The last time I did a serious coffee detox was in 1997. I was long overdue. I got down to a single espresso by August 22nd. In the end, I went 14 days without coffee. During this time, I did still drank tea. I returned to coffee on Saturday. Here is what I learned during the coffee detox.
First some background. I began tracking my headaches and coffee intake on March 24th. Below is a chart showing my daily coffee intake. The red line is a 3 day moving average.
I think I have enough data for me to know the relationship between my intake of coffee and my late night sinus headaches. I want to specify the “me” aspect in this post. What I learned applies to “me” and maybe not others. If you research this topic online you will see caffeine listed as both a possible cause and a potential cure for sinus headaches. As a fan of coffee, I wanted to discover exactly what role coffee was playing in my sinus headaches.
Throughout the past 6 months I consumed varying degrees of coffee from high to low to none. For me there is no clear connection between coffee intake and headache frequency. However, I still have some questions regarding headache intensity. I suspect that headache intensity *may* decrease the earlier in the day that the coffee is consumed. It isn’t that caffeine makes the headache more intense, it is probably more likely that less caffeine results in deeper sleep, which has the side benefit of reducing headache intensity. I will be constructing a new test soon that explores this possibility.
Can coffee cure a sinus headache? Absolutely. But so can patience. One of the reasons I did not go 30 Days is because on the mornings when I had sinus headaches they would persist for much longer when I didn’t have coffee. Instead of knocking out a headache in 30 minutes with an espresso, I would suffer for hours sometimes without coffee. Tea did little to speed up recovery.
Season and Location
It is much easier to forgo espresso in the summer. Once the temperature drops in Seattle and the sun disappears, it is time for coffee. I should have started my detox earlier in the year. Next year I will.
Welcome back old buddy!
Cortisol and Stubborn Fat Loss
Besides eliminating dairy, another thing elite fitness professionals state is that coffee spikes your cortisol levels and prevents stubborn fat loss. Maybe that is true and maybe I need a longer test to prove the merit of that wisdom, but I experienced no body composition changes throughout the detox or reduction period. Again I am already lean, your mileage may vary. So either I have no adrenal fatigue or I have so much that I need a much longer detox period. My caffeine intake has been on a downward trend for a decade now and my energy level is much better now.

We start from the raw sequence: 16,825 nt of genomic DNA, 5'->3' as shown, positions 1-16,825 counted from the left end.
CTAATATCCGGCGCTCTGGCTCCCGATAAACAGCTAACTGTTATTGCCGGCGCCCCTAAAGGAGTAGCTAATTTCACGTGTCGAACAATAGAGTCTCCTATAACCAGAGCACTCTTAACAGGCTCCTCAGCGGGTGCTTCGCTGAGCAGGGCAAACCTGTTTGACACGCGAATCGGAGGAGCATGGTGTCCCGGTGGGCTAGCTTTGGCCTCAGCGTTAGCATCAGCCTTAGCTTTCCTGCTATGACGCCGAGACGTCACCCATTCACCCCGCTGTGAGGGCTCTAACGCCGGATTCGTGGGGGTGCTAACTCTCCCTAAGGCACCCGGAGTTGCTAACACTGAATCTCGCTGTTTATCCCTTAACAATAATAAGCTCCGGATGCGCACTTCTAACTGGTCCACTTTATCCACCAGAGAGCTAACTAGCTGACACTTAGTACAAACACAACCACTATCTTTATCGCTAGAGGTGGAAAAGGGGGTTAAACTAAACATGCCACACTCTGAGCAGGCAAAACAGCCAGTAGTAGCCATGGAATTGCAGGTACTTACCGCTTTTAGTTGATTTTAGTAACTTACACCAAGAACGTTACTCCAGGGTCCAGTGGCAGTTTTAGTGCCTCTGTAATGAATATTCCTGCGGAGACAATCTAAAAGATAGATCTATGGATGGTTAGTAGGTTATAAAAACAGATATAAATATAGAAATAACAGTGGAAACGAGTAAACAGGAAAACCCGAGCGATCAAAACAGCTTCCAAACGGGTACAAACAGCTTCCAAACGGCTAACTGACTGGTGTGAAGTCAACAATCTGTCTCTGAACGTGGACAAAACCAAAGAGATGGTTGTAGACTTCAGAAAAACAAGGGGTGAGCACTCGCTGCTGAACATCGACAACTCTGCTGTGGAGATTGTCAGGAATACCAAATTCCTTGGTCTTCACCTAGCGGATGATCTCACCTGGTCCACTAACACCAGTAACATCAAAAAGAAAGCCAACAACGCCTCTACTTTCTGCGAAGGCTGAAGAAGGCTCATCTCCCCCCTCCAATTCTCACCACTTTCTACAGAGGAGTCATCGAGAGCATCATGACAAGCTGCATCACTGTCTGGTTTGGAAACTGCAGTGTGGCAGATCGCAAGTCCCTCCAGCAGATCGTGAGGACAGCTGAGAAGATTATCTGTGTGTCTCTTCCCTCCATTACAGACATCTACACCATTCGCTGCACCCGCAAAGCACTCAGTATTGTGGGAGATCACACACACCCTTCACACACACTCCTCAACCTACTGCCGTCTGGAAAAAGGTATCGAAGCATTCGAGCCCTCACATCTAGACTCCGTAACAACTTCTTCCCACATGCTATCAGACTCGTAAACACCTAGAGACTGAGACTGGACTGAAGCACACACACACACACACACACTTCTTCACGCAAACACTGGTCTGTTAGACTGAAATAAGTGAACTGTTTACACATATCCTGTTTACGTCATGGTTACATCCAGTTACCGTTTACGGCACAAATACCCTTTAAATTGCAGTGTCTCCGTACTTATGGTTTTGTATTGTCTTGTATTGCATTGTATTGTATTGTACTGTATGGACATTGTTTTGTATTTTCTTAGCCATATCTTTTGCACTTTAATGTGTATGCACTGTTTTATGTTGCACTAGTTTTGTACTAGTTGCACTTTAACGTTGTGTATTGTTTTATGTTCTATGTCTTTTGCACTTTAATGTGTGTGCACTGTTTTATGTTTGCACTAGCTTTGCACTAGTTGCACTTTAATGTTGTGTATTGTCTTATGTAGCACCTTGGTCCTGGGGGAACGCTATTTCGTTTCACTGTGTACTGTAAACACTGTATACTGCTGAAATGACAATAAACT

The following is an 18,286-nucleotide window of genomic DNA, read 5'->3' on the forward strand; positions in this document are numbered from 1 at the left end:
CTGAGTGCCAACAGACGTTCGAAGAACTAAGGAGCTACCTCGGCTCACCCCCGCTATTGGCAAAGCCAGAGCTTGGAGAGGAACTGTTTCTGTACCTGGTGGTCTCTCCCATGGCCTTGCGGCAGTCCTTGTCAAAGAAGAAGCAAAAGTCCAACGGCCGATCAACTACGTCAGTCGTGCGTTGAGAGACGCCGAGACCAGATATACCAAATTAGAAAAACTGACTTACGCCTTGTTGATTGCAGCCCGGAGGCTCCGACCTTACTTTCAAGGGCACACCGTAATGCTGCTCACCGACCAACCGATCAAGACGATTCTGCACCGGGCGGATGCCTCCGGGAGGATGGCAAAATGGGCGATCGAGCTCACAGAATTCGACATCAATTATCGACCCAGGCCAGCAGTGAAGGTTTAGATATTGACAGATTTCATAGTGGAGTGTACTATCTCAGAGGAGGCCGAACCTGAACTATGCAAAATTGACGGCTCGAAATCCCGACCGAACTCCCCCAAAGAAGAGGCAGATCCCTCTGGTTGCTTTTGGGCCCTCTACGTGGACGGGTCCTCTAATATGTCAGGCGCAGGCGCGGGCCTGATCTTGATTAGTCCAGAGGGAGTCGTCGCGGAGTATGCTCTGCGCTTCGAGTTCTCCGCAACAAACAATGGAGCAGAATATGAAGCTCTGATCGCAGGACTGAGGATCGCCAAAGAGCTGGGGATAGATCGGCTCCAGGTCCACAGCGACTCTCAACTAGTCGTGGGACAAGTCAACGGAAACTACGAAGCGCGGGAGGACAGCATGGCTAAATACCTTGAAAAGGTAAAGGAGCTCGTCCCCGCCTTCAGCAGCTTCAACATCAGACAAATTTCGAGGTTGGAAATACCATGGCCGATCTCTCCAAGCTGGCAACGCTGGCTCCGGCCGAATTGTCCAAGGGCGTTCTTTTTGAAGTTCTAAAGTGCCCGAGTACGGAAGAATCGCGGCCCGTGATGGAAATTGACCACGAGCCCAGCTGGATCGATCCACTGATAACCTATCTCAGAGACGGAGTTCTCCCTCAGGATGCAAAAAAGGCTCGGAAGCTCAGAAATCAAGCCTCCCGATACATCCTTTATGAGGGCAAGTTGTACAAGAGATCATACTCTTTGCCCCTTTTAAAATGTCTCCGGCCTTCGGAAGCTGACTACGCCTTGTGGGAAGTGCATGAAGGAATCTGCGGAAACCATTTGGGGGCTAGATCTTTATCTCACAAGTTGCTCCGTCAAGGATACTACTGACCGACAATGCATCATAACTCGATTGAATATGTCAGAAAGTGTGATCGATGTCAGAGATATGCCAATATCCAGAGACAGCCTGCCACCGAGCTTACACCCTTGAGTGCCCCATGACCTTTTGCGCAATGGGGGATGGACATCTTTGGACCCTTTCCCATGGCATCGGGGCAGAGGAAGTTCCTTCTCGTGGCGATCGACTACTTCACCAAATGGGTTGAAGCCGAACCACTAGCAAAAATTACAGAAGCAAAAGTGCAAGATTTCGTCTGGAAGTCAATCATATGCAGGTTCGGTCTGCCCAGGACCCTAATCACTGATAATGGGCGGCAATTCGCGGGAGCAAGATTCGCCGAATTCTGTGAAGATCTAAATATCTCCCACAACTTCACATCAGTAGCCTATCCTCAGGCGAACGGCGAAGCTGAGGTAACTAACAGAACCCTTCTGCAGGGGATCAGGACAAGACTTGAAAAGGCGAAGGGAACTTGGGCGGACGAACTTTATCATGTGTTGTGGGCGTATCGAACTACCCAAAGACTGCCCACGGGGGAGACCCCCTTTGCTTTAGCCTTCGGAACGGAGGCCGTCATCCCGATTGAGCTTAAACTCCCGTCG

I have always had problems taking naps. No matter how tired I get, I can’t seem to fall asleep during the day. I fall asleep super fast at night, but napping has always been a challenge. Well, during the coffee detox I was able to easily nap. Probably the best thing to come out of this experiment was figuring this out. I had been experimenting with white noise generators with poor results.
Coffee as a Stressor?
I think we all understand how day in and day out coffee consumption can be a stressor. That is why we do these detox protocols. I did a very slow gradual detox so I would experience no physical withdrawal symptoms. Not that the pain is intense, I just find it distracting. However, I learned that about 10 days into the detox my mood started to turn for the worse. Lack of coffee was stressing me out. That first espresso has a calming effect that I missed.
Soon I’m going to start my next test. I’ll still track my coffee intake, but I’m also going to track when I had my last coffee. Combined with a sleep quality score – my goal is to dial in an optimal range for coffee consumption that gives me both great sleep at night and a great mood during the day. My guess is the optimal range will look very similar to the nutritional and fitness waves I described in the post The Paleo/HIT Cyclical Approach to Fitness and Nutrition. Coffee intake will be inversely correlated with hours of sunlight (more espresso in the winter) combined with random variations during any given week including a “fasting” day with no intake.
PS – Every time I post something about headaches, I get a wave of comments giving advice for ideas that I’ve already addressed numerous times in other posts. My headaches are sinus. They are not related to caffeine withdrawal. I have no symptoms that would make one think this was a medical emergency. At the point I give up, I will seek a health professional. But I still have a few more ideas and every test I do tells me more about myself. Although the idea of taking control of ones’ health frightens many, I enjoy the process.
Sep 27, 2011 — 7:27 pm
A 30 day experimental window might be sufficient for foodstuffs. It is definitely insufficient for addictive substances.
Still, good for you. Two weeks shows commitment… as well as the underlying problem (headaches or not).
Sep 28, 2011 — 6:56 am
@Txomin – Excellent point. Come spring, I plan to do a deeper coffee/caffeine restriction.
Aug 5, 2013 — 8:56 am
I found this article when trying to find information on caffeine and sinus headaches, and although it’s been a couple years I thought I’d share my experience, as so far I’ve found it unique: I get terrible sinus headaches related to coffee, but it isn’t about the AMOUNT of caffeine that I intake, it’s all about the source. Specifically, too much drip or keurig coffee, over a few days, gives me staggering headaches, while espresso and cold brew do not.
Your mileage may vary.
Aug 5, 2013 — 8:59 am
@Daniel – I exclusively drank espresso during the time of this post. Switching to brewed coffee did not change my frequency.